● Green Roofs – by retaining rainwater in the vegetation and soil layer, they reduce storm water runoff, decreasing the risk of flooding, whilst also providing additional benefits such as providing insulation, thus reducing heating costs in homes and creating a biodiversity stepping stone9, as well as a green space in compact urban areas. They have multiple applications, from bus shelters, small residential homes to large office buildings.
● Permeable Paving – unlike traditional concrete, this is made from a porous material allowing water to infiltrate through it rather than along the surface of it. Therefore, this kind of paving contributes to decreasing the overall surface runoff from rain events and reducing the risk and severity of flooding10.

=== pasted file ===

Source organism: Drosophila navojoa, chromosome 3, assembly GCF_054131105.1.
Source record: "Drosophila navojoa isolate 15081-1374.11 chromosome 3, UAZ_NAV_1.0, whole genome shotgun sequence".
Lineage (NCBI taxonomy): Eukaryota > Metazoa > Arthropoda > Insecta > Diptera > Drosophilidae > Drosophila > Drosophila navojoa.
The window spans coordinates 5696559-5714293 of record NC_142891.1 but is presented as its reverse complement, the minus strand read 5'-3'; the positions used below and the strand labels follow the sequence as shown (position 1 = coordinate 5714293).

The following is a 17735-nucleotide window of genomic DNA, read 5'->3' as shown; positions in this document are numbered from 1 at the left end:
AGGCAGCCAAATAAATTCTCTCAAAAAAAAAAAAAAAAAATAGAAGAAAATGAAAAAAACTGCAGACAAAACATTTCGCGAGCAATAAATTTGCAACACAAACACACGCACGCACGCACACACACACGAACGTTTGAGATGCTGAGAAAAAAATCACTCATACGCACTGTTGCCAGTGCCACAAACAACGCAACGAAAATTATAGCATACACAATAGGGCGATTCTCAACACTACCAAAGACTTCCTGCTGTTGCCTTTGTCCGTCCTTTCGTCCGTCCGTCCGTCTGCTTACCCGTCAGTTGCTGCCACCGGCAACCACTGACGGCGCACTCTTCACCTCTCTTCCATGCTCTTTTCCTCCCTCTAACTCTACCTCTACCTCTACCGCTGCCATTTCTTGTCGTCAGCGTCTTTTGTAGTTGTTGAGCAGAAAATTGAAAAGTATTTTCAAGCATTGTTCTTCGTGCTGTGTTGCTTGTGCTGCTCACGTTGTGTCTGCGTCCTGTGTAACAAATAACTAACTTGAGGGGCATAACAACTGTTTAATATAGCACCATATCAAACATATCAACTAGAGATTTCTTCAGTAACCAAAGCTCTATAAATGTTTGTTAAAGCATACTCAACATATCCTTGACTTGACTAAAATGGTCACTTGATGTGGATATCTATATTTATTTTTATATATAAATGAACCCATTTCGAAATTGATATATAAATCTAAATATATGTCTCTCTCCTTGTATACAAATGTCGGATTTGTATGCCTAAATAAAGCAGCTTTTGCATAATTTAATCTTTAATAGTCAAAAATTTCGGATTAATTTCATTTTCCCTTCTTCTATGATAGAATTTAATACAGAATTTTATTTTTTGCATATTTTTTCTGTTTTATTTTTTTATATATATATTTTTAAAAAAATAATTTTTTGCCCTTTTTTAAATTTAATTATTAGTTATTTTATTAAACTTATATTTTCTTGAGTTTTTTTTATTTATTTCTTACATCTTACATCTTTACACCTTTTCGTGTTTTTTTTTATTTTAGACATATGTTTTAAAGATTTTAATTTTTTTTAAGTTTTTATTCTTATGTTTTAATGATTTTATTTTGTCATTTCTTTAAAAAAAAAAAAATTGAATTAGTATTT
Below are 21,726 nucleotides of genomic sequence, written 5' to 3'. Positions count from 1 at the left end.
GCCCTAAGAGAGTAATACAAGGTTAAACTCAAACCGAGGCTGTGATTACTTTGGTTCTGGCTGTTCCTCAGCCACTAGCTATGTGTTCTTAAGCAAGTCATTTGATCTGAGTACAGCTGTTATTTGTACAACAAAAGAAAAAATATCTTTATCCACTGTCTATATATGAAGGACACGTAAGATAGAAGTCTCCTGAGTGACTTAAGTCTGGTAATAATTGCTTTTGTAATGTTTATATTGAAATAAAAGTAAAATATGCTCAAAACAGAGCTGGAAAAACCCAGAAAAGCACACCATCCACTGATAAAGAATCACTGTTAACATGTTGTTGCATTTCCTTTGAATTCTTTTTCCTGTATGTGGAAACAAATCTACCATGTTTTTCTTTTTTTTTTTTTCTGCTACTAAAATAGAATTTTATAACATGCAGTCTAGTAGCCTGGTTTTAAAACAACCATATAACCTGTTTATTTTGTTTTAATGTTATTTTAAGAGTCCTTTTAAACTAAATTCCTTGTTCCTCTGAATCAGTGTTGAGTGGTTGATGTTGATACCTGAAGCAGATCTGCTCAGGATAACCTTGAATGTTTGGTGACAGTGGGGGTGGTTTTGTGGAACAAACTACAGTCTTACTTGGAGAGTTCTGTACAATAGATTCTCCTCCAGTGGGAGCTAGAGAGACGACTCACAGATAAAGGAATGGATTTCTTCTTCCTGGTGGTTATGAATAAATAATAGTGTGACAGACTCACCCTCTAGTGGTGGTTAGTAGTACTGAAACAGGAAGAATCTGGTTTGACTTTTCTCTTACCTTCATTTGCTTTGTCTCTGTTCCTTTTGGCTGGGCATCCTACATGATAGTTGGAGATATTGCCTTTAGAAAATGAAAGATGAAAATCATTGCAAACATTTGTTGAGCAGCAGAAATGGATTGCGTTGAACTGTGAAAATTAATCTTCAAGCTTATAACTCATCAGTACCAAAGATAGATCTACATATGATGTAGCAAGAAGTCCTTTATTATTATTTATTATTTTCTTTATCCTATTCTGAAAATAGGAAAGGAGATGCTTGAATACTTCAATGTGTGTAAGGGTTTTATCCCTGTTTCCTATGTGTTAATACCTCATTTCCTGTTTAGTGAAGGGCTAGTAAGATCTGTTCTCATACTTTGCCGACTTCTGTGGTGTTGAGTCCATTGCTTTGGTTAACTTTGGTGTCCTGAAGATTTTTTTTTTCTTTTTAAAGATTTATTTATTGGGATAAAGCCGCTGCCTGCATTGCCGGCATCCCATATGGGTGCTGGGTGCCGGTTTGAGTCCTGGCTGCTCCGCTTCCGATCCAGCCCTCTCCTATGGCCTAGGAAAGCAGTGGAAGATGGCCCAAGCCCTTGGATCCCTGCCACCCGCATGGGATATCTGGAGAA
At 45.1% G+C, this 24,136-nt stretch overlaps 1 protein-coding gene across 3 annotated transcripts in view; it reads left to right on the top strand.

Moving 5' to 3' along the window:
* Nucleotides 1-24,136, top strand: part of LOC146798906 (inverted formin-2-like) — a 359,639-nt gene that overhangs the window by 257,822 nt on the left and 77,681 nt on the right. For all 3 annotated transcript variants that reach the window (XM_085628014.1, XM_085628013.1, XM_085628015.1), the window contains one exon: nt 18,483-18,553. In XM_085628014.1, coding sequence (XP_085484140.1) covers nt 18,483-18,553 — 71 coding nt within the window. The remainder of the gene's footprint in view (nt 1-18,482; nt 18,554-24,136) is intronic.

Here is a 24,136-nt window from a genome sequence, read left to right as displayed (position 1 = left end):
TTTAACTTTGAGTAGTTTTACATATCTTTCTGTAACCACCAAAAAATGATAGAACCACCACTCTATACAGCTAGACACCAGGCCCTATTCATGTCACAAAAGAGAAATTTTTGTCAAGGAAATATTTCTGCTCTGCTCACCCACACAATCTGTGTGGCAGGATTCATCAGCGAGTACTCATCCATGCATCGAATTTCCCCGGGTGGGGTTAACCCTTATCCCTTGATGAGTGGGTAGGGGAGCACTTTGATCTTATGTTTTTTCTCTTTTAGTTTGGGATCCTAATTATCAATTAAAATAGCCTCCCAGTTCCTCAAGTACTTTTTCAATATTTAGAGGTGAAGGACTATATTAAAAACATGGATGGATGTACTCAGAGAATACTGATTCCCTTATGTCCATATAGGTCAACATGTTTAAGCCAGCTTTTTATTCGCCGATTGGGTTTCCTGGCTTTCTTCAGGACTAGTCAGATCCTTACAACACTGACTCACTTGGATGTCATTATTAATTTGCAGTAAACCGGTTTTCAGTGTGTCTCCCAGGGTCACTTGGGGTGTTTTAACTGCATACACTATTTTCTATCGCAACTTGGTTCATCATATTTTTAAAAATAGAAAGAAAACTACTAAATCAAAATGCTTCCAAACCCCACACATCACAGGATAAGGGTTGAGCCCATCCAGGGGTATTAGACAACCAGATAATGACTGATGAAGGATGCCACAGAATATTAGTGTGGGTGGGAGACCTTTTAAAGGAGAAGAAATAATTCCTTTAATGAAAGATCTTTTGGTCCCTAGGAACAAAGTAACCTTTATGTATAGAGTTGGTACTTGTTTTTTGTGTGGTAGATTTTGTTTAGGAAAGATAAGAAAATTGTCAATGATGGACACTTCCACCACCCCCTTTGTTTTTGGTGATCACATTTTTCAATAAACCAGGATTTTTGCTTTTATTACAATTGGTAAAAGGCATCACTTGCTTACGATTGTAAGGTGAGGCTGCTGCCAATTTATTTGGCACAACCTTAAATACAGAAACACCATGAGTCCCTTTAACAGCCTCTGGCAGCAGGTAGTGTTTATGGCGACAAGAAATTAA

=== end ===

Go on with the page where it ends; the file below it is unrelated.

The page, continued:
● Retention Ponds acts to hold floodwater during a storm event with slow release after the risk of flooding has decreased. Furthermore, such ponds can provide a biodiversity hot spot as well as acting as an open space for public access11, which can have additional health and well-being benefits.
These are just a few options that can be implemented to reduce the increasing rate of surface water flooding within the UK. These methods, along with others, will have to be considered in the future in order to sustainably maintain the growth of UK housing whilst mitigating the local effects of climate change.
1. Holmes (2018) Committee on Climate Change. Blogs. Available from: https://www.theccc.org.uk/2018/07/30/first-the-heat-then-the-rain-the-problem-of-surface-water-flooding-in-england/ [Accessed 30 November 2018].
2. Environment Agency (2018) River maintenance, flooding and coastal erosion. Available from: https://www.gov.uk/government/news/surface-water-the-biggest-flood-risk-of-all [Accessed 05 December 2018].3.